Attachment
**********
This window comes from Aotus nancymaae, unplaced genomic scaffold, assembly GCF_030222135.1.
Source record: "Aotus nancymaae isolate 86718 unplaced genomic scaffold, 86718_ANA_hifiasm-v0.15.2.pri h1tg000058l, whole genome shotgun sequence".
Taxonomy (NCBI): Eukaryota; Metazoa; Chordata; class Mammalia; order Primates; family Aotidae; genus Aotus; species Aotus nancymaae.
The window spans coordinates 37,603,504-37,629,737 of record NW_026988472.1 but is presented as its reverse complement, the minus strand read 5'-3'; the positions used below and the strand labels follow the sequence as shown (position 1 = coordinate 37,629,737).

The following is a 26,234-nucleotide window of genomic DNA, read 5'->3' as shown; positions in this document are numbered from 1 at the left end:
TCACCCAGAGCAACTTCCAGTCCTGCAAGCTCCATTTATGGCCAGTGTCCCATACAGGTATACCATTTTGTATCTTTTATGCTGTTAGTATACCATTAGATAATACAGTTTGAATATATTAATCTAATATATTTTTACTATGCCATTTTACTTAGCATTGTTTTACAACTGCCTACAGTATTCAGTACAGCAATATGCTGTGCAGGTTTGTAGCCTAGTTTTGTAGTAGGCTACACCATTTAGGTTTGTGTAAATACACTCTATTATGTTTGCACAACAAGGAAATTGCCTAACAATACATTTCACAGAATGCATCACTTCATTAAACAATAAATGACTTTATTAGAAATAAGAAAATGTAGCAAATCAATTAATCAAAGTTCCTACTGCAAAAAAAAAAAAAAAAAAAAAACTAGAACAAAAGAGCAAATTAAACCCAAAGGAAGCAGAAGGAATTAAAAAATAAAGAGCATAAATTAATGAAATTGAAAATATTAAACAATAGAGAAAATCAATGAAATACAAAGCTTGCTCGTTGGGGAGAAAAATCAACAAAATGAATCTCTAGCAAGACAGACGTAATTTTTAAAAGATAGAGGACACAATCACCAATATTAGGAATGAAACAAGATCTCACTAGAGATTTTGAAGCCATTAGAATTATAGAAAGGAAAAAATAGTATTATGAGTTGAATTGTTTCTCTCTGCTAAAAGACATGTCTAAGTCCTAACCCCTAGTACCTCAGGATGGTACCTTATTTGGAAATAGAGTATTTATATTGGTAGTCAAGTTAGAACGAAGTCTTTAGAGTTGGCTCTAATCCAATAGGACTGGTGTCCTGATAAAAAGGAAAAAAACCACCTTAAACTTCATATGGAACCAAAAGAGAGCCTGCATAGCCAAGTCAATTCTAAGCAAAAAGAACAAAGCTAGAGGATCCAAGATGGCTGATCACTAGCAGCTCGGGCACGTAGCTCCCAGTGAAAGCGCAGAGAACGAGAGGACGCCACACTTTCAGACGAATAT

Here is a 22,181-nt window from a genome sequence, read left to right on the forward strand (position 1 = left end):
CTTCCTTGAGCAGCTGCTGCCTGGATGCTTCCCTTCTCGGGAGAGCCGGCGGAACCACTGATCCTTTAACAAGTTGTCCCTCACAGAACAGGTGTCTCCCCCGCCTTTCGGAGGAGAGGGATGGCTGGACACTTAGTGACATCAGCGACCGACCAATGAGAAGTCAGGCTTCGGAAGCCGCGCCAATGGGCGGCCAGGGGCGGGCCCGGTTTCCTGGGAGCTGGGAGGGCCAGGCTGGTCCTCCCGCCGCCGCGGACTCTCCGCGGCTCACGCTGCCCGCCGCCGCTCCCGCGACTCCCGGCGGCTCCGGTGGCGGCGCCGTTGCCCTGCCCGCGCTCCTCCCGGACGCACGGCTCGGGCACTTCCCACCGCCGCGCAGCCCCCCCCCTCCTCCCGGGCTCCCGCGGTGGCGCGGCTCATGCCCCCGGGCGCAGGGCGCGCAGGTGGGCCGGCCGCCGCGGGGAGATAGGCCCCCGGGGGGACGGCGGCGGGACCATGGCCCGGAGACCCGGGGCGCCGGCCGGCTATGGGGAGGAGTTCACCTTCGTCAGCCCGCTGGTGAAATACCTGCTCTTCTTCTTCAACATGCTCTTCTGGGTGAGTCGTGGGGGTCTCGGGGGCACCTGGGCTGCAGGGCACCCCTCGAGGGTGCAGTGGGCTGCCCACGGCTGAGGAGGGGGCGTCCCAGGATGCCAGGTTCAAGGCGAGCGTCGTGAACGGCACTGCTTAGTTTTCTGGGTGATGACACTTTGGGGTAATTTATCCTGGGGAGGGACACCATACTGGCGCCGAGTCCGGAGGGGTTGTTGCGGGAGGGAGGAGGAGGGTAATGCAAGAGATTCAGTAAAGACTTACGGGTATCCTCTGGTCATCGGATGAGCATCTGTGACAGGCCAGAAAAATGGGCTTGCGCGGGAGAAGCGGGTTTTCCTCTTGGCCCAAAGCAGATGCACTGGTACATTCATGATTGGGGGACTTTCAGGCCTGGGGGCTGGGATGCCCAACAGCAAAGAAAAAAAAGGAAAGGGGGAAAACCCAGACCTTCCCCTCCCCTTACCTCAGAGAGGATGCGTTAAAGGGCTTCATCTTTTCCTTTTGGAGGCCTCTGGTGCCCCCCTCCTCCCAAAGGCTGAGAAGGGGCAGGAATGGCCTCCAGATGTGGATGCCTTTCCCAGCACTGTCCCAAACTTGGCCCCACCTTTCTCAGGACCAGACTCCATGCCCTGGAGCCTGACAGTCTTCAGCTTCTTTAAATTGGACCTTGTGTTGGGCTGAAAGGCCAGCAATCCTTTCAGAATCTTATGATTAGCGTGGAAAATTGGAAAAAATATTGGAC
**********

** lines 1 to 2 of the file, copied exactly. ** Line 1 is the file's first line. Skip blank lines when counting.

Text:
This window comes from Aotus nancymaae, unplaced genomic scaffold, assembly GCF_030222135.1.
Source record: "Aotus nancymaae isolate 86718 unplaced genomic scaffold, 86718_ANA_hifiasm-v0.15.2.pri h1tg000058l, whole genome shotgun sequence".